An investigational, novel oral antibiotic with greater selectivity than vancomycin, metronidazole, and even fidaxomicin may offer improved protection of healthy gut bacteria during the treatment of Clostridium difficile infection (CDI), according to ongoing research.
“CDI treatment has historically been dominated by metronidazole and vancomycin,” said Katherine Johnson, DO, from the Western Infectious Disease Consultants, P.C., Denver. However, these broad-spectrum drugs negatively affect healthy bacteria in the gut and increase the risk of CDI recurrence.
This is also a problem for drugs in the CDI antibiotic pipeline: Many candidate drugs have failed because of their broad-spectrum activity, she added during a session at the Peggy Lillis Foundation 2022 National C. diff. Advocacy Summit.
“An ideal CDI therapy would be a very narrow-spectrum antibiotic that has a minimal effect on normal gut bacteria,” she said.
Dr. Johnson is currently working on a phase 2 clinical trial that is evaluating the novel antibiotic, dubbed CRS3123, for the treatment of primary CDI and first-recurrence CDI. The investigational agent targets and inhibits a form of the methionyl tRNA synthetase enzyme, which is strictly required for protein biosynthesis in C. diff. and is therefore an ideal target for treatment of primary and recurrent CDI.
In her session, Dr. Johnson reported that CRS3123 inhibits the damaging toxins produced by C. diff., potentially resulting in more rapid symptom resolution. Additionally, owing to its novel mode of action, no strains are currently resistant to CRS3123.
She presented findings from an animal study that showed that CRS3123 was superior to vancomycin in terms of prolonging survival. She also presented findings from phase 1 clinical trials that showed that most adverse events (AEs) associated with CRS3123 were mild. No serious AEs were reported.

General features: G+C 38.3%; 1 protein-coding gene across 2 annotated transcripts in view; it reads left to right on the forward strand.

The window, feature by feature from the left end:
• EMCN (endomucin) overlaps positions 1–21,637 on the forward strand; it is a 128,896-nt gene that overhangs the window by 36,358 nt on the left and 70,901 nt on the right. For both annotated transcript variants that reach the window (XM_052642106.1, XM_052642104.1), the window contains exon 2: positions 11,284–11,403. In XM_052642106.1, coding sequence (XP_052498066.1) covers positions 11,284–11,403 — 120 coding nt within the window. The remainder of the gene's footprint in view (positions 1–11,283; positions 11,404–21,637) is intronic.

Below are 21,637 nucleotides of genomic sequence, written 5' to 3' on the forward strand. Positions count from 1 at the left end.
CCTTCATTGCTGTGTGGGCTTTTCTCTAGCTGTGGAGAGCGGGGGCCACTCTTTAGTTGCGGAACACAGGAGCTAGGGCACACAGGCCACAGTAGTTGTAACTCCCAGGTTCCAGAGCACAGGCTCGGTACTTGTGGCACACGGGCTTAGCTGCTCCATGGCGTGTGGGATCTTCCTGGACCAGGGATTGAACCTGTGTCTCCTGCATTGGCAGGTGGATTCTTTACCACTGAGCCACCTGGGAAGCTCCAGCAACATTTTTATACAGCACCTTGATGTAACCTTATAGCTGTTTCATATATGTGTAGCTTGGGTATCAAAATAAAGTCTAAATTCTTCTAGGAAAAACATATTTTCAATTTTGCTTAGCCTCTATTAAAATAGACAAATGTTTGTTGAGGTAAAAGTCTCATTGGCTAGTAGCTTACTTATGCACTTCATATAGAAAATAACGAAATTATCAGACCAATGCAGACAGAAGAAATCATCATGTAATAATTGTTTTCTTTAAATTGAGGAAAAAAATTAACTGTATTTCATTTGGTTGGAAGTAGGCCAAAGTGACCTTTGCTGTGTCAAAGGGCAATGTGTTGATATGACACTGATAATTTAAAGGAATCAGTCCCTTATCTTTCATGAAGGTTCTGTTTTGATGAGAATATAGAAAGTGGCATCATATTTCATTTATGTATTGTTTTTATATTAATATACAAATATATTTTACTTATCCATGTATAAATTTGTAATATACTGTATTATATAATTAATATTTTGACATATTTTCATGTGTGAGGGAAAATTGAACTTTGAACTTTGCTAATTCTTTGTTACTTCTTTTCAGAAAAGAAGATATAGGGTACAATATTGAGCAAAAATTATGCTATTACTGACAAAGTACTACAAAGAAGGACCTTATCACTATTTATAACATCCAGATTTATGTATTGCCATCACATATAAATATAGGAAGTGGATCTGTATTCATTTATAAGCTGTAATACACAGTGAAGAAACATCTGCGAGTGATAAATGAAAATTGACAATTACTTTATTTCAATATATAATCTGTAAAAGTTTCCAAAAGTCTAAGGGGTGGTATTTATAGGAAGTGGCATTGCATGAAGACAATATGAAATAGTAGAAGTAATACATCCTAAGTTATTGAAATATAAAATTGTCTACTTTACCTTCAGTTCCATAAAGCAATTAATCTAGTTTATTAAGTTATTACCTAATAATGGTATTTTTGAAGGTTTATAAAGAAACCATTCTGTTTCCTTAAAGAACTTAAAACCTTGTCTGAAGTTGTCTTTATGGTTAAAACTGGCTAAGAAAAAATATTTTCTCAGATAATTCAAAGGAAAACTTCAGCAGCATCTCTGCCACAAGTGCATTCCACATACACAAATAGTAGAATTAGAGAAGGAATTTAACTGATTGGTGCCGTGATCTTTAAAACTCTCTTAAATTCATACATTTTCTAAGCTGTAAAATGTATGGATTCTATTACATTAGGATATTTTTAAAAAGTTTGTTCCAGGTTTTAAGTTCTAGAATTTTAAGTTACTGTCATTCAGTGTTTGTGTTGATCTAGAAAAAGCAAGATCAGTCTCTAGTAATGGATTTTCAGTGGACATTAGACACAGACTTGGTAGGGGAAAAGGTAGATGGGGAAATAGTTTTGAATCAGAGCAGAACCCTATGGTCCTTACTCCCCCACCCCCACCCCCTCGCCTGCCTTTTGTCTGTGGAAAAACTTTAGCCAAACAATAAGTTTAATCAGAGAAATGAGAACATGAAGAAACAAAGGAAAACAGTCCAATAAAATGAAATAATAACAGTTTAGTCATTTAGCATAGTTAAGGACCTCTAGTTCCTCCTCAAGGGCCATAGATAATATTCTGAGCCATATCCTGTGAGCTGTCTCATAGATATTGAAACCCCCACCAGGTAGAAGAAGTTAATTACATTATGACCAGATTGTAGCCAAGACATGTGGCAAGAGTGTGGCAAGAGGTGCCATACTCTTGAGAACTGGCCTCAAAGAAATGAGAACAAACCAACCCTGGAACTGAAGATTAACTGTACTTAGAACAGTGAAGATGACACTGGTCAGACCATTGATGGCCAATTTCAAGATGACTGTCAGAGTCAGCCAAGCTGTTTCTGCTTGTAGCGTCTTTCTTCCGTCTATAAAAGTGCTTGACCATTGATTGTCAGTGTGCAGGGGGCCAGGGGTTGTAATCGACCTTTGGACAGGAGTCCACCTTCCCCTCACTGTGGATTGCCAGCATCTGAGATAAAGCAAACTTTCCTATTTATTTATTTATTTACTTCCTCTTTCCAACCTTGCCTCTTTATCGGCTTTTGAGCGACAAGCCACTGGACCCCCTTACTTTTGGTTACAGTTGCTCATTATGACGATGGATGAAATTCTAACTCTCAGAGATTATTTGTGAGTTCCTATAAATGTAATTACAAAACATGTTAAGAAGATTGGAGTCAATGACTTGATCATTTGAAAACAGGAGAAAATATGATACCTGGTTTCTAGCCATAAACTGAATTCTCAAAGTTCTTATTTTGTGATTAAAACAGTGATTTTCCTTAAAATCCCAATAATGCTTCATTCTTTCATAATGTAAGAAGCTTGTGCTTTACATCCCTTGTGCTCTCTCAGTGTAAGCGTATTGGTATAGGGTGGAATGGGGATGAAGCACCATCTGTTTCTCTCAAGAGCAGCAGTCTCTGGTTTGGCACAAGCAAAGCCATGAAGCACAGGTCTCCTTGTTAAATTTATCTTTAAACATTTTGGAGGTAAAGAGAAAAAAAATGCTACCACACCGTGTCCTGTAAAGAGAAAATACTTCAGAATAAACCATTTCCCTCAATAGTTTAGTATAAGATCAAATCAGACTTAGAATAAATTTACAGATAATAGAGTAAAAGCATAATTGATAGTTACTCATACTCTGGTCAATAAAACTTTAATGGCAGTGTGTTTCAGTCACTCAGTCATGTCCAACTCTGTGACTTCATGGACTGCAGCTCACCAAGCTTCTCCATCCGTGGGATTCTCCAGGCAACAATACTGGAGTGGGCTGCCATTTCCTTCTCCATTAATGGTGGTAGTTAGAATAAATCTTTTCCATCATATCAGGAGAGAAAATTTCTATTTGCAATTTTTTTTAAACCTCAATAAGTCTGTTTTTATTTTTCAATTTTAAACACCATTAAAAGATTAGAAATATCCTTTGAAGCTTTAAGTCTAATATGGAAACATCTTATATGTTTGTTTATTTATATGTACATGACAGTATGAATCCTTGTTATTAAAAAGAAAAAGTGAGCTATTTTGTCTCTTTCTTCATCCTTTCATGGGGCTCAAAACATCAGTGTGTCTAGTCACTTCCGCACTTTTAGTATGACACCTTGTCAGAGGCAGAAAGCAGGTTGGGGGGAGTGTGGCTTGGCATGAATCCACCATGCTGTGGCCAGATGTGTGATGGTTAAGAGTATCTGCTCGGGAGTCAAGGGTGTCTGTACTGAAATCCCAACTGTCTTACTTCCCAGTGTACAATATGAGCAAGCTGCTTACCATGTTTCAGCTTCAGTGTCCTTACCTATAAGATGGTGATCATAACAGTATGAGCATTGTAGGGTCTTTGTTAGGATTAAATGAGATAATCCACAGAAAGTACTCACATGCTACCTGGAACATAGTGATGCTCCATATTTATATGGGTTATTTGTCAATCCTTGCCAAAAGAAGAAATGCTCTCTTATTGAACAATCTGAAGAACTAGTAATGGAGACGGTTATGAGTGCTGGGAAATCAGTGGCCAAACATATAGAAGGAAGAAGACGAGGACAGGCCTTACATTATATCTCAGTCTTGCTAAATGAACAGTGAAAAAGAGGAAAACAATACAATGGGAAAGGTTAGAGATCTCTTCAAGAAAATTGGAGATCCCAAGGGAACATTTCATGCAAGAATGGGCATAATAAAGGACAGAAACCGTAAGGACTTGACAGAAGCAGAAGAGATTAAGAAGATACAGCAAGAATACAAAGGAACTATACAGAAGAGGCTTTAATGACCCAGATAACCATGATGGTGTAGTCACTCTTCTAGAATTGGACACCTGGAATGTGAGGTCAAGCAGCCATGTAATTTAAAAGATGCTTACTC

A ‘huge infectious burden’
If successful in further research, CRS3123 could offer significant value to patients with C. diff., especially those with recurrent infection, given the sometimes extreme clinical, quality-of-life, and economic burdens associated with CDI.
“CDI is a huge infectious burden to the U.S. health care system and globally has been listed by the Centers for Disease Control and Prevention as an urgent threat,” Byron Vaughn, MD, from the University of Minnesota, told this news organization.
“Despite a number of antibiotic stewardship and infection control and prevention efforts, we haven’t seen much of a change in the incidence of CDI,” he said. He said that the risk of recurrence can be as high as 30%.
While oral vancomycin is effective for treating C. diff., Dr. Vaughn noted that the antibiotic lacks selectivity and destroys healthy gut bacteria, resulting in substantial dysbiosis. “Dysbiosis is really the key to getting recurrent C. diff.,” he explained, “because if you have healthy gut bacteria, you will inherently resist CDI.”
Dr. Vaughn stated that his center is in the startup phase for being a site for a clinical trial of CRS3123. The hope is that CRS3123, because its spectrum is narrower than that of fidaxomicin and vancomycin, doesn’t induce intestinal dysbiosis. “It really just treats the C. diff. and leaves every other bug alone so that your gut bacteria can recover while the C. diff. is being treated,” he said. “And then when you stop CRS3123, you have healthy gut bacteria already present to prevent recurrence.”
If this is confirmed in large-scale trials, there could be a “dramatic decrease” in the rates of recurrent C. diff., said Dr. Vaughn.
Aside from the potential clinical impact, the economic implications of a novel selective antibiotic that preserves healthy gut bacteria could be significant, he added. “Depending on exactly what population you’re looking at, probably about a third of the cost of C. diff. is actually attributable to recurrence. That’s a huge economic burden that could be improved.”
Dr. Johnson is an employee of Crestone, which is developing CRS3123. Dr. Vaughn reports no relevant financial relationships.
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